Help us improve your experience.

Let us know what you think.

Do you have time for a two-minute survey?

Intrusion Detection and Prevention Overview

 

Intrusion detection is the process of monitoring the events occurring in your network and analyzing them for signs of possible incidents, violations, or imminent threats to your security policies. Intrusion prevention is the process of performing intrusion detection and then stopping the detected incidents. These security measures are available as intrusion detection systems (IDS) and intrusion prevention systems (IPS), which become part of your network to detect and stop potential incidents.

For more information, see the following topics:

Understanding Intrusion Detection and Prevention

An Intrusion Detection and Prevention (IDP) policy lets you selectively enforce various attack detection and prevention techniques on the network traffic passing through your security device. Security devices offer the same set of IDP signatures that are available on Juniper Networks IDP Series Intrusion Detection and Prevention Appliances to secure networks against attacks. The basic IDP configuration involves the following tasks:

  • Download and install the IDP license.

  • Download and install the signature database—You must download and install the IDP signature database. The signature databases are available as a security package on the Juniper Networks website. This database includes attack object and attack object groups that you can use in IDP policies to match traffic against known attacks.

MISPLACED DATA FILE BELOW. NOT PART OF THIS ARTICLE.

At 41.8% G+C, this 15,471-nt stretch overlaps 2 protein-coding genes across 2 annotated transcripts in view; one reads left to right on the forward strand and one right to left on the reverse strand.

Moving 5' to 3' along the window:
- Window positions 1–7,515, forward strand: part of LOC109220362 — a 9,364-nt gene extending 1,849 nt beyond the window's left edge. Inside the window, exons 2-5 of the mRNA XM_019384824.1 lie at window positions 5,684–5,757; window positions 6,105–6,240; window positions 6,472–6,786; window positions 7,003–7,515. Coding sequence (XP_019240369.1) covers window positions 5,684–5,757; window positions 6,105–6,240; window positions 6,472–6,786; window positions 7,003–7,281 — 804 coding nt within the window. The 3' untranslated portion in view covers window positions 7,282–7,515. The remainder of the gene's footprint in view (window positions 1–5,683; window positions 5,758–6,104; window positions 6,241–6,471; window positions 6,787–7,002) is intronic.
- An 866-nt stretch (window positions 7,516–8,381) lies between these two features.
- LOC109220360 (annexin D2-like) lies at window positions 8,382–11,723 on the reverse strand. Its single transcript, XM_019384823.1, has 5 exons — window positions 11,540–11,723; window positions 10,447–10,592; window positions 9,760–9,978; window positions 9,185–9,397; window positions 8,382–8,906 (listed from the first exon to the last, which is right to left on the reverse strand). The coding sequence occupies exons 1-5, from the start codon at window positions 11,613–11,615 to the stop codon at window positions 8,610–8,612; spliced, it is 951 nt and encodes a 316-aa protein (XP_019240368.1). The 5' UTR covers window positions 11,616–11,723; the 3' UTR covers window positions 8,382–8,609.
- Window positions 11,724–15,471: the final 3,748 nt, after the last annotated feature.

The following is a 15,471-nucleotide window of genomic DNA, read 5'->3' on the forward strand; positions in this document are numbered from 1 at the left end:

• Configure recommended policy as the IDP policy—Juniper Networks provides predefined policy templates to use as a starting point for creating your own policies. Each template is a set of rules of a specific rulebase type that you can copy and then update according to your requirements.

    To get started, we recommend you use the predefined policy named “Recommended”.

  • Enable a security policy for IDP inspection—For transit traffic to pass through IDP inspection, you configure a security policy and enable IDP application services on all traffic that you want to inspect.

SRX5400, SR5600, and SRX5800 devices can be deployed in inline tap mode.

Note

Starting in Junos OS Release 15.1X49-D10 and Junos OS Release 17.3R1, inline tap mode is not supported.

Understanding IDP Inline Tap Mode

Note

Starting in Junos OS Release 15.1X49-D10 and Junos OS Release 17.3R1, IDP inline tap mode is not supported on SRX Series devices. Also, SRX series devices with SPC5K-SPC3 cards do not support inline tap mode. When you configure inline tap mode, the following message is displayed along with the existing warning.

IDP inline tap mode configuration must not be enabled for SPC3.